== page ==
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6. GULF OF ADEN: Yacht reported suspicious approach 22 May 08 at 1430 UTC, while underway in position 13:21.29N-048:25.96E, 38NM off the coast of Yemen. A speedboat crossed the bow of the vessel while two other speedboats approached from the stern. The skipper increased its speed and enforced anti piracy measures to prevent possible boarding. After a while, the speedboats moved away. The suspicious boats seemed to have been launched from a dhow, which was in the position 13:20.9N-049:37.32E. The dhow is described as 20m in length, a red hull and a white superstructure (IMB, UKTMO).
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7. GULF OF ADEN: Container ship reported attempted boarding 19 May 08 at 1500 local time while underway in position 12:49.3N-050:36.3E, approximately 145NM northwest of Bossaso, Somalia. Two small speedboats approached the vessel from the bow. One of the speedboats had four pirates armed with automatic weapons and rocket launcher. The pirates aimed the rocket launcher towards the bridge and reportedly attempted to board the vessel. †The master raised the alarm, took evasive maneuvers and the crew mustered. After 10 minutes, the suspected pirates aborted and moved away. The boats were seen approaching two other ships about five miles off (IMB).

8. GULF OF ADEN: General cargo ship (VICTORIA) hijacked 17 May 08 at 0905 local time while underway in position 02:13.19N-046:49.38E, 40NM off Mogadishu, Somalia. The Jordanian-flagged vessel, owned by Marwan Shipping Company, with a crew of 21, was transporting 4,200 tons of bagged sugar from Mumbai, India to Mogadishu when it was hijacked by unknown gunmen. The BBC World Service reported pirates tried to dock the vessel off Hobyo but the local residents resented their presence. Shariff Ali Guure, a member of the Hobyo Traders, told reporters that the pirates should leave the area or face confrontation. According to local media reporting, the vessel owners and Somali officials are conducting negotiations.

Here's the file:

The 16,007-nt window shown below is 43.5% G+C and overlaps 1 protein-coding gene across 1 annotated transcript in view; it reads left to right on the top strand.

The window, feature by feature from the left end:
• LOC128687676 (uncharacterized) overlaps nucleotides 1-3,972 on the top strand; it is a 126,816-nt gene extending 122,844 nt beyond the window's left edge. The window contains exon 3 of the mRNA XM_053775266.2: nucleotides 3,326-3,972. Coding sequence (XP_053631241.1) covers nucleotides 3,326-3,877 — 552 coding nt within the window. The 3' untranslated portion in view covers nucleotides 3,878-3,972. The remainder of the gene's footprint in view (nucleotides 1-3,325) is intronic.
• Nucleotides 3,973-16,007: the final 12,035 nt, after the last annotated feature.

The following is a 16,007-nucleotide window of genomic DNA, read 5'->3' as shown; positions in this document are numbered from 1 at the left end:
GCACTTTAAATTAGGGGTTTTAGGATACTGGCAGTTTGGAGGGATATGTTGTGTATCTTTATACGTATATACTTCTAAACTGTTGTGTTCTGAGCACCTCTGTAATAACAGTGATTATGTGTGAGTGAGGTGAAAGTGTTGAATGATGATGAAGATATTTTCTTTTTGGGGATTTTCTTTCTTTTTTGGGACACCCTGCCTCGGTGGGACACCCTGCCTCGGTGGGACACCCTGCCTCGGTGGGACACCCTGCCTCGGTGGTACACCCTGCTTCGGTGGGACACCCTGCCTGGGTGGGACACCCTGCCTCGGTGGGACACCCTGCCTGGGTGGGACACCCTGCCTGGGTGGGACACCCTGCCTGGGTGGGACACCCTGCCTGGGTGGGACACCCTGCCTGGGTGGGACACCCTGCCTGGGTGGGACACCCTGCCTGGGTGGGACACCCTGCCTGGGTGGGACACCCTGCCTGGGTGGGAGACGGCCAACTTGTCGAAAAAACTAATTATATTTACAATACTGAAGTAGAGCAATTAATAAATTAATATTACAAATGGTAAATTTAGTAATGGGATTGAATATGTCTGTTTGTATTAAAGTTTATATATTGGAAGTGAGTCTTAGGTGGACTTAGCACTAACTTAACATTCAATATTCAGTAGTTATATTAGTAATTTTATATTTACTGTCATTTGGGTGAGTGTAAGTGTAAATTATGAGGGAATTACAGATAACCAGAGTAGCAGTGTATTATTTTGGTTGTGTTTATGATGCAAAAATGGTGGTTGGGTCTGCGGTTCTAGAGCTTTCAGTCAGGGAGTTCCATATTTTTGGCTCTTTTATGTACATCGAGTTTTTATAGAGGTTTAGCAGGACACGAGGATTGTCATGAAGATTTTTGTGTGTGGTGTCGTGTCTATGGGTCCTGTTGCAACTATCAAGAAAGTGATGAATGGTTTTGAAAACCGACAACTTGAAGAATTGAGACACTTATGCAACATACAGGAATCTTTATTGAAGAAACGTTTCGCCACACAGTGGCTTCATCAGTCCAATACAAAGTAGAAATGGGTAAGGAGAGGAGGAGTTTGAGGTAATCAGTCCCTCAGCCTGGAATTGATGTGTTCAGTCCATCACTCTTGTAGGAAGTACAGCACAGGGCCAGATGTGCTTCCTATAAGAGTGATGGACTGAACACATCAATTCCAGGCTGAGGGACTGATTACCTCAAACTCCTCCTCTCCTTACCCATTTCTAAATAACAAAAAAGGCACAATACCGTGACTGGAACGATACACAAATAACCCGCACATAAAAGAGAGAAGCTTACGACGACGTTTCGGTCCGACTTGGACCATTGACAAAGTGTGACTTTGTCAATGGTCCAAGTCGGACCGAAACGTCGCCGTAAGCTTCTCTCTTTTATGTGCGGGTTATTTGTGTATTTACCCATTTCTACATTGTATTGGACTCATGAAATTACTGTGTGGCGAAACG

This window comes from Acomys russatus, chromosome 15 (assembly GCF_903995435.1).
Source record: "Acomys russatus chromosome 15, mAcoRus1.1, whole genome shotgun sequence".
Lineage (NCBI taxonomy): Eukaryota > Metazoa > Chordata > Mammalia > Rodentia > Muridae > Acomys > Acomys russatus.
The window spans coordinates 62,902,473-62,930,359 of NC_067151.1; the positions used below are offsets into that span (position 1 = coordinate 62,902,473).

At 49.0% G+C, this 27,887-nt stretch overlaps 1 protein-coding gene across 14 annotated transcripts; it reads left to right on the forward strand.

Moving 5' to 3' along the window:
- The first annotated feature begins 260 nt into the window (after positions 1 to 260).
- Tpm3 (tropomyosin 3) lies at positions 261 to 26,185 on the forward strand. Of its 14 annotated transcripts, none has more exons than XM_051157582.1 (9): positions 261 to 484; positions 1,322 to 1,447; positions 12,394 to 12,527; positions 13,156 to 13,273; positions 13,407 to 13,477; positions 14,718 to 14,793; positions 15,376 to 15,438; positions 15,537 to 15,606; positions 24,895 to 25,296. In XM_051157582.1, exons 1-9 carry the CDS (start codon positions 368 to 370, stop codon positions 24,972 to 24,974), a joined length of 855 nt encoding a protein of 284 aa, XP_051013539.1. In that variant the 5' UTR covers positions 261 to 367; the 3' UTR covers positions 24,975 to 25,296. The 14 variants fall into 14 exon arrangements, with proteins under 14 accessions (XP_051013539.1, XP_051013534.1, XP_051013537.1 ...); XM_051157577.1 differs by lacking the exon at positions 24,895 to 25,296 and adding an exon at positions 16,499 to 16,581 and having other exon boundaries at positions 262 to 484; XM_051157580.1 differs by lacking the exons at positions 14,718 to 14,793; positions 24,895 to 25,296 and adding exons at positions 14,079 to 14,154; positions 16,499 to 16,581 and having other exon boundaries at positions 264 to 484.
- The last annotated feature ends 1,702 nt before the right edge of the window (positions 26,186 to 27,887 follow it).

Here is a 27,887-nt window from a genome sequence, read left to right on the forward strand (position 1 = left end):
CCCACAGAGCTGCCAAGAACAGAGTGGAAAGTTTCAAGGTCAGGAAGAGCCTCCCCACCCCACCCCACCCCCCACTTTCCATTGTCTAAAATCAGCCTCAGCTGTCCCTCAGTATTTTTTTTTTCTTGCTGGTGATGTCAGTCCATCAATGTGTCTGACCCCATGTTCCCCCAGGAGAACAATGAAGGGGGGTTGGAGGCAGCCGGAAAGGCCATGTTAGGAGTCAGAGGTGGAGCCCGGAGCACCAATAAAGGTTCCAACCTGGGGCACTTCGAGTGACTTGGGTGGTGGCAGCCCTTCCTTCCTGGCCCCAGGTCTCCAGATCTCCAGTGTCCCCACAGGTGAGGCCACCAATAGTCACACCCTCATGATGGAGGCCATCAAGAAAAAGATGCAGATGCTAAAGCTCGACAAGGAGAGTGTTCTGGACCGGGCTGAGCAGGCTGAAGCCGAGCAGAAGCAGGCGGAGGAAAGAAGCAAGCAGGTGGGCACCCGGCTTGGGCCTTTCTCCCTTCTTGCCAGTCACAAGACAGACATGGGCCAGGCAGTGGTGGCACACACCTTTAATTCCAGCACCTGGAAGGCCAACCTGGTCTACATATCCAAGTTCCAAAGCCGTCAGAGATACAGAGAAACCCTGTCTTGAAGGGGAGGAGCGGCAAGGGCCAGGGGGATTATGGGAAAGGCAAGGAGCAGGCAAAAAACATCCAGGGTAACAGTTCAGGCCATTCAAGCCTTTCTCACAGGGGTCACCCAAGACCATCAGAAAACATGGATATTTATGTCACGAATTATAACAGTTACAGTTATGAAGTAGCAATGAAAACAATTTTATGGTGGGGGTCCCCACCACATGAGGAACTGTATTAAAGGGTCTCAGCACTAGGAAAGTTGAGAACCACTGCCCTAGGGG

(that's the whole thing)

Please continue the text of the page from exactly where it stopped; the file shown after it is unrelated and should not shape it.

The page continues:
Marwan Shipping reported that the hijackers are demanding a ransom, but the sum was not revealed. All crewmembers are reportedly safe. As of 23 May 08, the vessel was reportedly released (IMB, AFP, AP, BBC, LM: Shipping Times UK, The Times of India, Indo-Asian News Service, Hindustan Times, nationmedia.com).
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9. GULF OF ADEN: Container ship reported suspicious approach 15 May 08 at 0900 UTC while underway in position 13:02.6N-045:42.6E, 32NM northeast of Port Aden. Four suspicious speedboats reportedly chased the vessel. Each vessel had four people onboard. The vessels speed was about 18knts but they did not close in. Two boats sped up to 22knts and closed in. The vessel increased speed and took evasive maneuvers. Thirty minutes later, the speedboats moved away (IMB, UKTMO, Operator).
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10. GULF OF ADEN: Tanker reported suspicious approach 15 May 08 while underway in position 15:40.8N-052:41E, approximately 59NM northeast of Qishn, Yemen. The vessel observed a high speed boat doing 24knts approaching the vessel from the port quarter. The crew on the poop deck monitored the boat which came within 1.4NM and then altered course away from the vessel. The boat was steering 315T and approached from southeast. The boat was dark blue with four persons onboard (Operator, UKMTO, IMB).
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11. GULF OF ADEN: Tanker reported suspicious approach 13 May 08 while underway in position 12:43.1N-045:42.6E, 31NM east southeast of Port Aden, Yemen. Four speedboats were in close proximity of the vessel. Two of the speedboats were detected on the port side and two speedboats on the starboard side. The master sounded the general alarm and briefed the crew on anti-piracy precautions. Each speedboat was manned by two persons. No weapons were